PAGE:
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Entries in Peter Wong (3)


Judging Oregon's First Annual Session

Wolves.  Guns.  Trees.  Bar pilots.  Teen dating.

Before the recently completed legislative session in Salem, you would not have expected those subjects to make the short list of issues to be considered during the four-week sojourn at the Capitol. But they all came up.

To many observers, the list of not-so-important, complicated and controversial issues made for a confusing session. Every legislator had the freedom to introduce two bills each and almost all used it, meaning there were 180 bills in the hopper at the start of the session. Each interim committee had authority to introduce five bills each, which is how you get to nearly 300 bills.

Governor Kitzhaber, for his first official experience with a short, regular legislative session, came to the Capitol with the next steps on four ambitious reform proposals — health care transformation, education, early learning and health care exchange. Those four measures would tax any legislative session, regardless of length

Officials who pushed for the annual session would have called out three issues that should occupy legislators for those four weeks — rebalancing the sometimes-volatile state budget, handling emergencies (fires, floods, other natural disasters) and fixing unintended problems in bills passed the previous session.

To veteran Salem observers, those issue priorities made sense, especially adjusting the budget at a time when tax revenues dipped more than expected, caseloads for some state agencies grew and federal revenue vaporized.  

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Oregon's Last Republican Governor

A piece in the Salem Statesman-Journal brought back a lot of memories for me.

In a column entitled "Atiyeh Laid Foundation for Oregon Economic Diversity," state government reporter Peter Wong recalled the last Republican governor of the state, Vic Atiyeh, who is approaching his 89th birthday. He still goes to his office in Portland and often shows up for ceremonial events at the Capitol he loved where he served as a state senator and held the governor's office for eight years.

I had the privilege of working for the Atiyeh Administration from 1979 through 1987.

Here are excerpts from Wong's piece:

"He (Atiyeh) turns 89 on Monday – and this month also marks 30 years since he took part in the longest special session of the Oregon legislature in state history. Officially, that session lasted 37 days, ending on March 1. But lawmakers took a weeklong break in the middle of the session after they found that the gap between tax collections and state spending was $100 million more than had been projected.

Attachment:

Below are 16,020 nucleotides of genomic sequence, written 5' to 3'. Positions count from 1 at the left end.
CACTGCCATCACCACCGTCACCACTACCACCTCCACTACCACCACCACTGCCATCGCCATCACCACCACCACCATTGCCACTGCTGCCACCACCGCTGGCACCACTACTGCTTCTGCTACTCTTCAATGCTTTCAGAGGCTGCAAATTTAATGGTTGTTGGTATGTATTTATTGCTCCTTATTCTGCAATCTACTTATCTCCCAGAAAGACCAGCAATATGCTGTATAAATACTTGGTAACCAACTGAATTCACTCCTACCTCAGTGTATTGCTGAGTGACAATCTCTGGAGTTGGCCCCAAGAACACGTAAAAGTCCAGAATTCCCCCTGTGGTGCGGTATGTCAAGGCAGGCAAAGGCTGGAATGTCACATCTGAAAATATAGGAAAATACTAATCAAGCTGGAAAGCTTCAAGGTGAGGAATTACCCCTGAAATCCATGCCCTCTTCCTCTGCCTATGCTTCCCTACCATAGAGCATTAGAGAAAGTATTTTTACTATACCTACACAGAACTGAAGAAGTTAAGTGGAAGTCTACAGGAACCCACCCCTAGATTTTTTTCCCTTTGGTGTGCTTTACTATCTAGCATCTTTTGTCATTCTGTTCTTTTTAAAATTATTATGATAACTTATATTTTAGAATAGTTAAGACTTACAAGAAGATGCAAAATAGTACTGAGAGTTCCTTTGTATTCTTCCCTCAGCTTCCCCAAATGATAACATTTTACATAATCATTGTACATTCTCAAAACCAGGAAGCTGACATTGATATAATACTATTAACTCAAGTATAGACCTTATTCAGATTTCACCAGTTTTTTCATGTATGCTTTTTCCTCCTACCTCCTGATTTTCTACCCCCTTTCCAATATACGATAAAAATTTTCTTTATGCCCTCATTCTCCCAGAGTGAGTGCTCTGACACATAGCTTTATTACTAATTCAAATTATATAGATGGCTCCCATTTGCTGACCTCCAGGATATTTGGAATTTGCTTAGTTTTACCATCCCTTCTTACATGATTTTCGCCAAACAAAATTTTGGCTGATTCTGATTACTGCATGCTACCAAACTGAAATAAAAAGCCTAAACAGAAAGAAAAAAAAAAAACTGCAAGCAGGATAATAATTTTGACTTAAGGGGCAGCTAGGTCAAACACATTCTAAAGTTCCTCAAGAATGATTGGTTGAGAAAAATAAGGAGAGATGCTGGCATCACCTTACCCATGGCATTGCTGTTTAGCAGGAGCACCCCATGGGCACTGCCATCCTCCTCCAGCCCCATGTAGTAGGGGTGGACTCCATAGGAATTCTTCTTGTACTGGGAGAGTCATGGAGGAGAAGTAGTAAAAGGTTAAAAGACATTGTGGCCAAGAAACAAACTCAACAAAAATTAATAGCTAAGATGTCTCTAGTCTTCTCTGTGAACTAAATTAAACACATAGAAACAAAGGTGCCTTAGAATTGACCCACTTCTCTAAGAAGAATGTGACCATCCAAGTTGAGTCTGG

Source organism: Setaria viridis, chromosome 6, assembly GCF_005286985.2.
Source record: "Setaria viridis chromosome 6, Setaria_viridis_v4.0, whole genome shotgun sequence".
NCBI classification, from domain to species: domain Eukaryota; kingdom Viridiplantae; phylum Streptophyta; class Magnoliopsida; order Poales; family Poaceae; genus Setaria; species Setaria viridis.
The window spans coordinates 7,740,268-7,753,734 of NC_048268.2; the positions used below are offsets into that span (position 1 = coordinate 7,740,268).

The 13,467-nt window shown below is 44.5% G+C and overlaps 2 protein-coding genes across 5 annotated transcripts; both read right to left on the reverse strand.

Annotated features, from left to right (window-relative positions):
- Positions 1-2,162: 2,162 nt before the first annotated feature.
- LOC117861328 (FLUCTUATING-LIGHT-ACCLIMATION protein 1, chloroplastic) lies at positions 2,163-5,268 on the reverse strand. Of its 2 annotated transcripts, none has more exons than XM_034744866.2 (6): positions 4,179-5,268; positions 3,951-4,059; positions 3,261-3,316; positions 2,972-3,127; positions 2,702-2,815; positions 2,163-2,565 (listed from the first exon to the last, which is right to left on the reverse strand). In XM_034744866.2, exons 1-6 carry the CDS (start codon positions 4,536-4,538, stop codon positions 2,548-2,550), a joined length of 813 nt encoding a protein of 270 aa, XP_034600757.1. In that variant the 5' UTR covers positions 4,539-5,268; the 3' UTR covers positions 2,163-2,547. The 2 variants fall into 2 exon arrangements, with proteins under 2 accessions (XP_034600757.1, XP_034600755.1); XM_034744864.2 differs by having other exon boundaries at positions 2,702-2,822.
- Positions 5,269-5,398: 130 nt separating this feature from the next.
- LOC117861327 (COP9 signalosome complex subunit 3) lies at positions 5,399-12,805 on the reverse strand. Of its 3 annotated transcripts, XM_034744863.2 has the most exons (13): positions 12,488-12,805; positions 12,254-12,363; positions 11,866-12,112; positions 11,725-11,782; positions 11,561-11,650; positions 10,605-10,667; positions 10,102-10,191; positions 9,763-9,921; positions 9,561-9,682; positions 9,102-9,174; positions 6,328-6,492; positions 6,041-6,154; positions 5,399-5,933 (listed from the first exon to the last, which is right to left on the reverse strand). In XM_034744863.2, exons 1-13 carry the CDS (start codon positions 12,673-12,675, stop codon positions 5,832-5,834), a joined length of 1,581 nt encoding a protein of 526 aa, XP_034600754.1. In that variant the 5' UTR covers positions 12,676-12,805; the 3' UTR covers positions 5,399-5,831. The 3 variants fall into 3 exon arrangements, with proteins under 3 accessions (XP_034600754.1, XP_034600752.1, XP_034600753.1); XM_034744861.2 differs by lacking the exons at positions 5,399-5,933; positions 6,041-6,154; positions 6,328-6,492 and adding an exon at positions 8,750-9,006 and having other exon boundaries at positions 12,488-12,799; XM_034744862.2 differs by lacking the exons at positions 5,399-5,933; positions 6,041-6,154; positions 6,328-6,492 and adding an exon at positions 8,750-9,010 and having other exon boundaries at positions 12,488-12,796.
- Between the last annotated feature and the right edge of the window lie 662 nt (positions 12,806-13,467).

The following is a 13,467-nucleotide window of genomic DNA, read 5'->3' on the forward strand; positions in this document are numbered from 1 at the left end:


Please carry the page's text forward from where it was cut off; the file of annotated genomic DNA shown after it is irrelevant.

"The unlikely combination of a Republican governor and Democratic legislative majorities — with some Republican support — cut spending and raised taxes to balance the budget. They started the two-year cycle in mid-1981 with a spending plan for $3.2 billion — the Oregon Lottery did not exist then — and ended it with $2.9 billion, even after the tax increases. The unspent balance in the tax-supported general fund was around $3 million.

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Political Fundraisers Mark Political Landscape

It seems like there is a fundraiser almost every day as Democrats and Republicans jockey for position heading into the 2012 election year. Of course, the key to setting the stage for tough campaigns is raising the money to fund them, and that is aggressively under way.

As Statesman-Journal political writer Peter Wong commented, many eyes are focused on the House, where currently control is evenly split between Republicans and Democrats. To be sure, there will be campaigns for many House seats that could turn the tide in the direction of one party or the other.

Two examples:

  • House Co-Speaker Arnie Roblan, D-Coos Bay, has announced he will run for the Senate seat being vacated by Senator Joanne Verger, also a Democrat. That puts the Roblan House seat in play.
  • Farther north on the Coast, Rep. Jean Cowan, D-Newport, indicated she will retire at the end of her term. Republicans have a genuine shot at reclaiming the seat they held for several terms before Cowan took the seat.

Democrats expect to retain House seats they hold in the Portland and Eugene areas. But to win back control, Democrats must regain seats in suburban areas of Portland that they lost in a sweep that erased their supermajority in the 2009 session and resulted in the 30-30 split in the 2011 session. This won't be easy, the GOP victors in 2010 are now incumbents and many can boast solid freshmen years in the legislature.

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